Caribou in Greenland inspired ecologist Jeff Kerby to turn to drones. Caribou can travel long distances, even when they have settled onto their summer calving range, and Kerby found it challenging to track them on foot in this remote and roadless area.
“I heard that people in archeology use kites to map out dig sites from above at really high resolution, and I realized, ‘oh man, ecologists should do this too,’” he says. Kerby talked to landscape architects and archeologists at Penn State, where he recently finished a doctoral program, who use kites and balloons to perform aerial mapping.
“So I got a kite, went out to Greenland, and started mapping,” says Kerby. “I realized that you can get really fascinating data, but it was hard to get the spatial extents that I was hoping for. And that led to drones.”
Last April, Kerby trained conservation officers in South America in the use of drones, and recently began working on projects in Africa. There, drones have been flying over the Ugalla Forest in western Tanzania to map chimpanzee habitat.
Drones, or unmanned aerial vehicles (often referred to as UAVs), are aircraft that do not have an onboard pilot. Instead, they are guided from the ground by remote control or are programmed to run autonomously. Though widely used in agriculture, drones have only recently been integrated into ecological research, and Kerby didn’t know if they would be suitable for his work.
“‘Can we count animals with them?’” he recalls asking himself. “‘Can we fly them frequently enough to monitor plant development? I don’t know. Can I support it logistically in a remote location like Greenland? I don’t know.’ So I spent basically two summers pilot-projecting these ideas, making a lot of mistakes, and learning a lot along the way.”
‘A foam toy with a camera in it’
Kerby uses a type of drone that is shaped like a small airplane. “They’re not very visually impressive. It’s basically just a small foam toy with a camera in it,” he says.
For his research, he prefers the airplane style to a multi-rotor drone for logistical reasons.
“The quad-copters can’t fly for as long, because they have four engines and they’re always using battery power for lift in addition to steering. An airplane can weigh less, it generates lift from its wings, and has one really small engine. So you can stay in the air with an airplane for an hour plus, whereas with one of these quad copters it’s more often only 15 minutes.”
Kerby’s airplane-style drones weigh four to five pounds and are fairly easy to maintain, a big advantage in his remote study area. Because they are made out of lightweight foam called EPO, which resembles Styrofoam but is less prone to breakage. Kerby says they are easy to glue back together if they become damaged. Although propellers occasionally break on landing, they are only $2 or $3 to replace, so Kerby brings extras with him.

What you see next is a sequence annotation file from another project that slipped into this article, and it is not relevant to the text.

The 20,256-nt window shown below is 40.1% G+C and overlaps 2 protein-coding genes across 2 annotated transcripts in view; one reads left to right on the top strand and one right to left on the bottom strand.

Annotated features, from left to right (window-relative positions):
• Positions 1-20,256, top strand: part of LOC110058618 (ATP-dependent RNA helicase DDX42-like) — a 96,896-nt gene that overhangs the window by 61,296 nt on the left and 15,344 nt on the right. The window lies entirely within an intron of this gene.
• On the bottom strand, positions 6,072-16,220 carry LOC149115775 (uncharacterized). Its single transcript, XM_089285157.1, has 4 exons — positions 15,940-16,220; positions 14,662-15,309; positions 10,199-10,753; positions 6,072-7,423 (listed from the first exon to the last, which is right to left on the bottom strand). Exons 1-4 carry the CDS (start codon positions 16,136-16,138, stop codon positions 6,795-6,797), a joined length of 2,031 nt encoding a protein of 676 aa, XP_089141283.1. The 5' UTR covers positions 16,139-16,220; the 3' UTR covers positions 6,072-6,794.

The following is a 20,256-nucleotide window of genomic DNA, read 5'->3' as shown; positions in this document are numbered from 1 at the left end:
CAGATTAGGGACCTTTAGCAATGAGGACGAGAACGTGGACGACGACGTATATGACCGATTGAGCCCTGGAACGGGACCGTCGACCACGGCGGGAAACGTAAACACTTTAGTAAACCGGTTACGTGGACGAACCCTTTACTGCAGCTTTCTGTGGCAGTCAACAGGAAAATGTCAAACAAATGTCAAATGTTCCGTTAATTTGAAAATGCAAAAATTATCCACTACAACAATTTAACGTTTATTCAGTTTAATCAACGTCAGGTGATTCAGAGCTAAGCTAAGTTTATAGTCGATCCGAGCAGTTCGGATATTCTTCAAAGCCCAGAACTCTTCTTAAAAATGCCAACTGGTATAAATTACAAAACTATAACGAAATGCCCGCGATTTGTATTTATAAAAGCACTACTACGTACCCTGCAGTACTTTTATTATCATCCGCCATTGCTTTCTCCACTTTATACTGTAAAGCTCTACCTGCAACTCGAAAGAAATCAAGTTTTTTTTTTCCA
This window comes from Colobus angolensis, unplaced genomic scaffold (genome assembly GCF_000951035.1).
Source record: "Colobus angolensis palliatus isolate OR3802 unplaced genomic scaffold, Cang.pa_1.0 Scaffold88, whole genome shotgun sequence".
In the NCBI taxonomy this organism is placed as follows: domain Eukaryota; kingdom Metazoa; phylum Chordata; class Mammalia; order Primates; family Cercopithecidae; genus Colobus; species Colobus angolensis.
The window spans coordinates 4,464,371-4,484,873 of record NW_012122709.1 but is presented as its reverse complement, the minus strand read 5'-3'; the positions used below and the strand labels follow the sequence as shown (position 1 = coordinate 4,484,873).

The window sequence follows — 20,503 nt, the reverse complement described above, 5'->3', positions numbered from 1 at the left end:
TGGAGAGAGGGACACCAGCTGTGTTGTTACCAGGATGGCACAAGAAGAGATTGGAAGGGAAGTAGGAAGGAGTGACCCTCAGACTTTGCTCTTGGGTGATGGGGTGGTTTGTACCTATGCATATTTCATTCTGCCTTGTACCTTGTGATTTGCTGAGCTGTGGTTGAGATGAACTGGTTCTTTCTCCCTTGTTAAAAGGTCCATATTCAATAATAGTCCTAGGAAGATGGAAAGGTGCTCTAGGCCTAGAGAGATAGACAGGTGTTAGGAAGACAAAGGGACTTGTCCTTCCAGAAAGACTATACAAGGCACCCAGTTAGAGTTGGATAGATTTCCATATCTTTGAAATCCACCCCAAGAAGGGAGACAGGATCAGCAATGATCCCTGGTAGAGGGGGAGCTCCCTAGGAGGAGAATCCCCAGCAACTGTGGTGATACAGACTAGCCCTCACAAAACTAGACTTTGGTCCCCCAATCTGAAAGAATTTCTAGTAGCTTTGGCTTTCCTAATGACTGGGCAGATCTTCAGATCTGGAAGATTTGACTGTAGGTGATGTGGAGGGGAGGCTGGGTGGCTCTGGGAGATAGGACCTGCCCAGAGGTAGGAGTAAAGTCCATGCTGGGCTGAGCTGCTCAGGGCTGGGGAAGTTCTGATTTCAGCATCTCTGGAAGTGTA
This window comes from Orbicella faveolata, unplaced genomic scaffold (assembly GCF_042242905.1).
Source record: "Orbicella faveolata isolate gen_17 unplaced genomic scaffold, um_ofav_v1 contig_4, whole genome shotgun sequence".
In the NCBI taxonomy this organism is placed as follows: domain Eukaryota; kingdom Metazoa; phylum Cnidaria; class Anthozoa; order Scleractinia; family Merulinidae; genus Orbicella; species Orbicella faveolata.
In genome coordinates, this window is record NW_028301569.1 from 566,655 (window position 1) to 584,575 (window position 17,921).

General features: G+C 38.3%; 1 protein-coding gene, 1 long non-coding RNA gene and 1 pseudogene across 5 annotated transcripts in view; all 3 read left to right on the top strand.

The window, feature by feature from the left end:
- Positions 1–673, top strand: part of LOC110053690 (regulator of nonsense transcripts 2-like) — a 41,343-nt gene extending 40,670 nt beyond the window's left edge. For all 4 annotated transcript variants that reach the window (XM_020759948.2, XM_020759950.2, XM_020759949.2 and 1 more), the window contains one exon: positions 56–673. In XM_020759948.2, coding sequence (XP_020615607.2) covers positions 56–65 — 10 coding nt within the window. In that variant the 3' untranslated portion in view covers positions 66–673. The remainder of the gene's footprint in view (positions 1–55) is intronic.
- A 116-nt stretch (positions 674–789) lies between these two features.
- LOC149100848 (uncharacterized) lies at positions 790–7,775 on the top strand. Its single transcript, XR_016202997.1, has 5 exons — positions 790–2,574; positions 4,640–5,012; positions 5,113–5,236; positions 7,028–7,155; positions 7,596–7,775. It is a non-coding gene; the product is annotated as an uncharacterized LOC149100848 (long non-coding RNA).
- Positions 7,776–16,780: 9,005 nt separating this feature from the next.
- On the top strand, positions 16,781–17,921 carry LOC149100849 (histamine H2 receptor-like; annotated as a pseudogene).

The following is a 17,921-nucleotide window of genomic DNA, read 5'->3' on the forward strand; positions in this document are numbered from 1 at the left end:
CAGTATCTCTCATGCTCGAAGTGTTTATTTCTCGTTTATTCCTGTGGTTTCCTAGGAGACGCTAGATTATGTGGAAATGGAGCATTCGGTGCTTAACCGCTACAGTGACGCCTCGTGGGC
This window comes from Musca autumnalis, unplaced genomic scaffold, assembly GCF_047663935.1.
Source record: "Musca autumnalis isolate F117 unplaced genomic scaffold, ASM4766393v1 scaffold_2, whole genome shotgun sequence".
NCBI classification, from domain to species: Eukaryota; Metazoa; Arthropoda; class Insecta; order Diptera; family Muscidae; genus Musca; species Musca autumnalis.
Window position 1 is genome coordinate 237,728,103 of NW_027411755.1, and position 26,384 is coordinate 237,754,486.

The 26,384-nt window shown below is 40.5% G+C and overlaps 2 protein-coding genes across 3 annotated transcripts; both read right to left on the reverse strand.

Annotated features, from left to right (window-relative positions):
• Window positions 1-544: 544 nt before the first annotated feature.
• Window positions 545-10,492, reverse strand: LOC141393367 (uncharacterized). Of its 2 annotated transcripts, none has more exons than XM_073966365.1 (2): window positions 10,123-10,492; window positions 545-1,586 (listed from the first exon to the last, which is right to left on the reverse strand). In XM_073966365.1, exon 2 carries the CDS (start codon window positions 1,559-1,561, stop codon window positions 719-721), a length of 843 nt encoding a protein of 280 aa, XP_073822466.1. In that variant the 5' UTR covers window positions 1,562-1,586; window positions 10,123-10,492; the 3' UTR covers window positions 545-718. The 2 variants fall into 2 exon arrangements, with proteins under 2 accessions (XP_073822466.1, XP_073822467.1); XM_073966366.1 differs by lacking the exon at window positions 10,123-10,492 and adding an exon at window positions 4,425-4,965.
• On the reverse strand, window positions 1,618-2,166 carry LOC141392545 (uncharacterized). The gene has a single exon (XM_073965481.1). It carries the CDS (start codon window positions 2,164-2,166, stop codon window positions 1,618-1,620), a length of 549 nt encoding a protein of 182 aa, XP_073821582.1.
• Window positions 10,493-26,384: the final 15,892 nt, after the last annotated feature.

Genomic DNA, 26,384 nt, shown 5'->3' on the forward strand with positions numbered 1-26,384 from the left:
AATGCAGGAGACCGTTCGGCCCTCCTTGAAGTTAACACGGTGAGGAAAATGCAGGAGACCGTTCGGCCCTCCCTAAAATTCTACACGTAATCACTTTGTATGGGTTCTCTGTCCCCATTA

Each of his drones carries a GPS, a motor, and a small point-and-shoot camera. The camera can be programmed to turn on after a delay, for example to account for flight time before reaching an area of interest. It can take photographs at specific time intervals or can be linked to the GPS in order to capture enough overlap between photographs to make a continuous map.
Shrubs from above
Although he has not yet used drones to track caribou, Kerby has started a project to determine whether he can use them to monitor shrub expansion in Greenland.
“Shrub expansion is a big issue that’s occurring throughout the Arctic,” he says. “As it warms, shrubs can start spreading. They’re darker than the grass communities in the tundra, so they absorb more heat and they warm up the ground faster.” That may have cascading effects, changing the reflectance of the region, how permafrost melts, and how much of certain gases like methane is released into the atmosphere.
Shrub growth can be challenging to measure from the ground, but Kerby thinks drones may enable him to count the dark shrubs and measure their growth from the air.
Kerby recently joined the group Conservation Drones and has traveled to several locations around the world to integrate drones into research and conservation efforts, such as monitoring wildlife and mapping large, dangerous, or hard-to-reach areas.
This summer, Kerby took his drones to Tanzania to census chimpanzee nests with colleagues from Liverpool John Moores and Cambridge Universities and the Jane Goodall Institute. Usually these counts are performed on foot, but using drones allowed researchers to cover a much larger area at reduced time and cost.
This year, they counted chimpanzees both on foot and with drones to see how well the numbers match up. If using drones was effective, they can potentially use the method with other species.
Kerby will soon move on to new projects, both for conservation efforts and for his own research. “I’m going to keep using drones,” he says. “Not as a drones-for-drones’-sake kind of thing, but it’s going to be a part of my toolbox that I absolutely use wherever I go. And I’m going to continue to try to spread the word and help educate people about using drones for good.”
This text is published here under a Creative Commons License.
Author: Cherie Winner-Penn State
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